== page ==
Social – the health of our relationships with others. Studies have shown that loneliness is actually detrimental to our health, and that people who have a network of friends and family for support are generally healthier and live longer than people who are isolated. Social health encompasses our ability to cultivate and maintain relationships with other people and live positively within a community. To nourish our social health we can join groups, clubs or sporting teams, do volunteer work within our community, or simply make an effort to spend time with friends and family on a regular basis. If we are in toxic relationships, we can choose to try to repair these, or to remove ourselves altogether, so we’re able to develop new, healthier ones.

Environmental – the healthy state of our environment. This includes everything from the greater world that we inhabit and the neighbourhood we choose to live in, to our workplace, and the home we fashion for ourselves. A healthy environment is one that brings us joy, makes us feel safe and secure and does not compromise our physical or mental health. At work, this means setting healthy boundaries and removing ourselves from toxic situations. At home it includes maintaining a clean, tidy space filled with things that spark happiness. And in the community, it can mean helping to keep our town free of litter or volunteering to plant trees.

Spiritual – a healthy connection to the universe and ourselves. Some would argue that if our spiritual health is strong, all the other pillars will fall into place naturally, as it means a strong alignment with ourselves, nature, a higher power or the universe. Spiritual health gives us meaning, a sense of purpose, a calm knowing, peace and fulfillment. It can improve our intuition which can have a positive impact on our health journey, because when we have a deeper connection to ourselves, it is easier to pinpoint what part of our health is crying out for attention. On the other hand, spirituality can help us to focus on a picture larger than ourselves, meaning we obsess less over our individual challenges. Improvement in our spiritual health can come from yoga, meditation, prayer, forest bathing, reading enlightening texts, volunteerism, practicing mindfulness or broadening our horizons through travel.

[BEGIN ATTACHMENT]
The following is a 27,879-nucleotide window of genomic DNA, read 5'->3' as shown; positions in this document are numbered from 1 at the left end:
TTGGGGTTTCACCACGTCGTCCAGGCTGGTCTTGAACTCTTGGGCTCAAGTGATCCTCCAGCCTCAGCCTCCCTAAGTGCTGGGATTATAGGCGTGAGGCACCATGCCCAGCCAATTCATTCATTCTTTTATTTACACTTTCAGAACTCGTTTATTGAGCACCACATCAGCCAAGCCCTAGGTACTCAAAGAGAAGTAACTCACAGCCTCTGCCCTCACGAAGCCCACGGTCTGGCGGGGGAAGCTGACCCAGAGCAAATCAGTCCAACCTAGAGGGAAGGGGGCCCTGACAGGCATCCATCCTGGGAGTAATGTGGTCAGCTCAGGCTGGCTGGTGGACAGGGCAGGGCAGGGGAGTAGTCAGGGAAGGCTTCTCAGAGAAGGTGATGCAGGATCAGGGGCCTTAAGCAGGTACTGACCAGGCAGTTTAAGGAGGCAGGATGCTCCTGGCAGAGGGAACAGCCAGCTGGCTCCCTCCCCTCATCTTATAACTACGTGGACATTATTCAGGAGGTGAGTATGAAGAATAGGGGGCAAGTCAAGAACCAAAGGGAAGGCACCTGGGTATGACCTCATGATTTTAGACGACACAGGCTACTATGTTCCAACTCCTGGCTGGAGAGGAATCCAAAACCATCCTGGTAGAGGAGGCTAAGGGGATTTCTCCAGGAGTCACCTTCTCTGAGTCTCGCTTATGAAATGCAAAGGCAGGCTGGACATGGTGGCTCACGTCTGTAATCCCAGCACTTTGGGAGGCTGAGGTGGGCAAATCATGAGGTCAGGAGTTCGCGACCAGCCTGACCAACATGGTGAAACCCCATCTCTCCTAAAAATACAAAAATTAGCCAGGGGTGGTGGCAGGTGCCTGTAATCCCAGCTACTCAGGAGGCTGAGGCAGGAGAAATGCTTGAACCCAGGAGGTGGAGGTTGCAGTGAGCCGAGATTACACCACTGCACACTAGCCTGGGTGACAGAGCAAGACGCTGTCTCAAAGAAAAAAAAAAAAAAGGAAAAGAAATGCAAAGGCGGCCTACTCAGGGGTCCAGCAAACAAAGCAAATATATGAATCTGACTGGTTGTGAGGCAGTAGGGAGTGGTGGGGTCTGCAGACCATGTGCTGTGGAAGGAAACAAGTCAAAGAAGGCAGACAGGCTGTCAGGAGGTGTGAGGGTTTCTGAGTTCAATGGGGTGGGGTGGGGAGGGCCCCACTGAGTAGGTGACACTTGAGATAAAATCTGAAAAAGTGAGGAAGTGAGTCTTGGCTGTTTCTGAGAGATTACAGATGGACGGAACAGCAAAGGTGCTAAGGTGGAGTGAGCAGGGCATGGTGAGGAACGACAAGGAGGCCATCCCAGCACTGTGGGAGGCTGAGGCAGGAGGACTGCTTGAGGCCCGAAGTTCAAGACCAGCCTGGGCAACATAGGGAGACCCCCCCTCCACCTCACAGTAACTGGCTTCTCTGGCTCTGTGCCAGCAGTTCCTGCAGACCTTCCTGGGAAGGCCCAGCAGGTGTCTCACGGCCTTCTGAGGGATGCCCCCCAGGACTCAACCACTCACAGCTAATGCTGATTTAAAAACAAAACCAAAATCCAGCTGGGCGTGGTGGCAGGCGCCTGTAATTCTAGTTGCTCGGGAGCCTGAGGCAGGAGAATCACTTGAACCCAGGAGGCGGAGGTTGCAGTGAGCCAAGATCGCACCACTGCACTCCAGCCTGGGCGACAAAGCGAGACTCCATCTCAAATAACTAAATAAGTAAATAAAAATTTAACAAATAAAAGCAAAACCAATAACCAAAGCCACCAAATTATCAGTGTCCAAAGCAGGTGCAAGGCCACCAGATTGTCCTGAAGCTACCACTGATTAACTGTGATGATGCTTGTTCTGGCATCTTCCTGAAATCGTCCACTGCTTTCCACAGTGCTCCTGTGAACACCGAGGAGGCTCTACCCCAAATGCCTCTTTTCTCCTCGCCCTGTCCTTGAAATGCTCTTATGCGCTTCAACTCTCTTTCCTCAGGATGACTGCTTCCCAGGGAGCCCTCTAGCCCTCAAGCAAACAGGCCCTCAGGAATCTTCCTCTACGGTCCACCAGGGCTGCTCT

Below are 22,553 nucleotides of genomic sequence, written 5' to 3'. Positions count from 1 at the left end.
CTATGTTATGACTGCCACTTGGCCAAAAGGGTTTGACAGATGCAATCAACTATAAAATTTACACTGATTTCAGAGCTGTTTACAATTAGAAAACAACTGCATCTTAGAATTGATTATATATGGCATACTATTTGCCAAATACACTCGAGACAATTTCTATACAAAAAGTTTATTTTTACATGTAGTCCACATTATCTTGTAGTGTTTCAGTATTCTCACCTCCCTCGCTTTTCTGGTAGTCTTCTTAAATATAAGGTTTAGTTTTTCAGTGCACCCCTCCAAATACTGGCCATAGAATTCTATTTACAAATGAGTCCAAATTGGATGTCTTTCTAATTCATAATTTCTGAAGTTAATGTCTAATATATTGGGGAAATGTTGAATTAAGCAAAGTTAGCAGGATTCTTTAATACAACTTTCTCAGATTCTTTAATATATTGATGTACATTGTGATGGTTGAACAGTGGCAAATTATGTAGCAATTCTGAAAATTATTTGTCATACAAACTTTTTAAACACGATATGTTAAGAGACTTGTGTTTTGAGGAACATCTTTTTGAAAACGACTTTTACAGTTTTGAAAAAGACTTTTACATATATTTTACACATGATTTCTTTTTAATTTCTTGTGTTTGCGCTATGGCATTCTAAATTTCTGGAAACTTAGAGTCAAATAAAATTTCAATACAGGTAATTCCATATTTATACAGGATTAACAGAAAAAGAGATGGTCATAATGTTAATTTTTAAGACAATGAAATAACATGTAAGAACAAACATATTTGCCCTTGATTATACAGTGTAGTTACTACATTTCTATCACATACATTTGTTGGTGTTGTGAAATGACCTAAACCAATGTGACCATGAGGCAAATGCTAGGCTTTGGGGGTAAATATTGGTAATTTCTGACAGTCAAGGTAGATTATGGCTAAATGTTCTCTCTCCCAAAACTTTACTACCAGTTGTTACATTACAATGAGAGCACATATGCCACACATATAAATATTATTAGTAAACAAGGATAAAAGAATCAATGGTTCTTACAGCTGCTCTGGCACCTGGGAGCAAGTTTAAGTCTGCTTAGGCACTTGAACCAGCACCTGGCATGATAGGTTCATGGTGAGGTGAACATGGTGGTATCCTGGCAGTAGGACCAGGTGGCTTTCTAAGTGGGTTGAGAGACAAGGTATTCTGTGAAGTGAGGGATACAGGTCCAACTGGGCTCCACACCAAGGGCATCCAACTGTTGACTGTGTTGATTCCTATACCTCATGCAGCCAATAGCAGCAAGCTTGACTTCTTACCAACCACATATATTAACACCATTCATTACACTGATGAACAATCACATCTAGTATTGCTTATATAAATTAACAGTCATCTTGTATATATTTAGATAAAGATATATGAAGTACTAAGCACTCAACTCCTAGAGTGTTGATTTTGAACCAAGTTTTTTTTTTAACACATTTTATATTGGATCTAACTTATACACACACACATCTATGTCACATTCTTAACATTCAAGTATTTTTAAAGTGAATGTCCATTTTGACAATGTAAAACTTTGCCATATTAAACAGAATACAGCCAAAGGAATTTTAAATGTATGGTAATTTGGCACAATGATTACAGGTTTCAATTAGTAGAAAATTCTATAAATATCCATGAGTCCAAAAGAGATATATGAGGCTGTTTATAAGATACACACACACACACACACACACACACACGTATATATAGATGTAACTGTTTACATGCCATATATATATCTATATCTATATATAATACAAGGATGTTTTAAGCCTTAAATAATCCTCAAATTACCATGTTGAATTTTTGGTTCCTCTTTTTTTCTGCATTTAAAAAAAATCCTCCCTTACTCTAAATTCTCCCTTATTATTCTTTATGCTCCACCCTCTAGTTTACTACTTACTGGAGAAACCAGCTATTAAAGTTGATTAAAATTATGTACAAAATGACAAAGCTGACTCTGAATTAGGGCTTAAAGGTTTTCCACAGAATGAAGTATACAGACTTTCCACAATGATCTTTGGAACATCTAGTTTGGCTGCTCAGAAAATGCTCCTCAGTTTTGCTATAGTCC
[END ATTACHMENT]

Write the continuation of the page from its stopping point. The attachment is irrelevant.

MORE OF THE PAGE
Which Holistic Health Path Is Right for Me?

There are numerous health practitioners in holistic health that can help with everything from pain, gut health, hormonal imbalances and bacterial infections, to depression, anxiety, and stress. Here are just a few examples:

  • Yoga and tai chi instructor
  • Chinese herbalist
  • Reiki practitioner
  • Acupuncturist
  • Naturopath
  • Aromatherapist
  • Chiropractor
  • Bibliotherapist
  • Remedial massage therapist
  • Music therapist
  • Life coach or counsellor
  • Licensed medicinal cannabis prescriber
  • Meditation guide
  • Pet therapist

Key Takeaways:

  • Holistic health care is a “whole person” approach to wellness and can benefit anyone, even if their physical body is technically “disease-free”.
  • One or more holistic health professionals may be able to help you find answers to your health concerns and suggest appropriate treatments that may work well alongside those from more traditional approaches. As with any relationship, good communication is key between you and your doctor, as well as your holistic health practitioners.
  • Overall wellness of mind, body and spirit is the key to a happy life, and this can be achieved through both more traditional approaches and holistic medicine working in harmony with each other, as well as our own individual efforts.
Author picture
Written by
Dr. Priyom Bose

Priyom holds a Ph.D. in Plant Biology and Biotechnology from the University of Madras, India. She is an active researcher and an experienced science writer. Priyom has also co-authored several original research articles that have been published in reputed peer-reviewed journals. She is also an avid reader and an amateur photographer.

Author picture
Written by
Dr. Priyom Bose

Priyom holds a Ph.D. in Plant Biology and Biotechnology from the University of Madras, India. She is an active researcher and an experienced science writer. Priyom has also co-authored several original research articles that have been published in reputed peer-reviewed journals. She is also an avid reader and an amateur photographer.

Latest News

Suggested Reading